In the spring sod houses leaked and roofs collapsed as the piles of snow collected over the winter months began melting. So along with breaking and clearing another 6 to 12 acres of land, and sowing seeds as part of the homesteader duties, after the last frost, construction of a new roof for the home was added to the chores.

Agricultural tasks helped the homesteader fulfill the homestead duties. However, additionally the family needed to find and haul water, collect firewood, build dugouts, construct fire breaks, furnish home and barn, construct fences, make furniture and repair agricultural implements. The people needed clothing and food, the livestock needed tending and feed.

The demise of the Canadian Dominions Lands Act came about in 1930 when the federal government transferred any and all remaining lands and resources to the control of the provincial governments. The Century Farm Awards are a testament to those who succeeded at pioneer farming methods through thick and thin, and the family remained on the farm for better than one hundred years.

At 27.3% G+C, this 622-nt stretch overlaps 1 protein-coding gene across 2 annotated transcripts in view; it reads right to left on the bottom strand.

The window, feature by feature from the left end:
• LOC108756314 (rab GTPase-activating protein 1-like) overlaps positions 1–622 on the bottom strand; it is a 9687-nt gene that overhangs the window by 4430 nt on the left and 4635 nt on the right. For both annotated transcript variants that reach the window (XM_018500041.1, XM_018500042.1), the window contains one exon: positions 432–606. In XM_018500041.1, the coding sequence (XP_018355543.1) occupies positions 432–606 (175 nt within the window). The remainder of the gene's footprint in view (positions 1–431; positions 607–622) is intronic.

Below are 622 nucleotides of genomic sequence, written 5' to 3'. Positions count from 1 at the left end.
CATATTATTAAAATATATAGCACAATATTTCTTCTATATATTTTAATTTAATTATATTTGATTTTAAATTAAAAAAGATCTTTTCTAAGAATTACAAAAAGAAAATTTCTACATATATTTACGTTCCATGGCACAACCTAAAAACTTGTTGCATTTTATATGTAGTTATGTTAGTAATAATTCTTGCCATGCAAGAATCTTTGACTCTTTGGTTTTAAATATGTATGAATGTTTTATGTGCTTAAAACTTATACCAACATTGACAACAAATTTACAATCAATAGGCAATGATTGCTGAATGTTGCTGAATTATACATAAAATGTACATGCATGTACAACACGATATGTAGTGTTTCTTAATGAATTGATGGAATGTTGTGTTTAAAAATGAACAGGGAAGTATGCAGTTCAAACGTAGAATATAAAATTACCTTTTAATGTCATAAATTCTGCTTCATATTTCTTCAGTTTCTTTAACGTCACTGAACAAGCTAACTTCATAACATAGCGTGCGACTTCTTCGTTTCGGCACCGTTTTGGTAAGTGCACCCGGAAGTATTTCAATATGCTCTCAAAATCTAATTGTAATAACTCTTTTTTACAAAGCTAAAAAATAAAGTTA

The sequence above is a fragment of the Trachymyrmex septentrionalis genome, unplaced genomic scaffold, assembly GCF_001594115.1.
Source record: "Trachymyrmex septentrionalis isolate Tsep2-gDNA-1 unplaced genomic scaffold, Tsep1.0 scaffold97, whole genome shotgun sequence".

Pre-1930 Homestead File Series contains about 360,000 listings of those who applied for land under the terms of The Dominion Lands Act.

People arrived out west along the rail lines. Most settlements and homesteads were established alongside the rail for ease of transport, however ethnic bloc settlements were established before the arrival of rail. A random sampling of the opening up of Saskatchewan with Rail Lines:
Canadian Pacific Railway CPR arrived at Balgonie in 1882
Candian Northern Railway arrived at Humboldt in 1904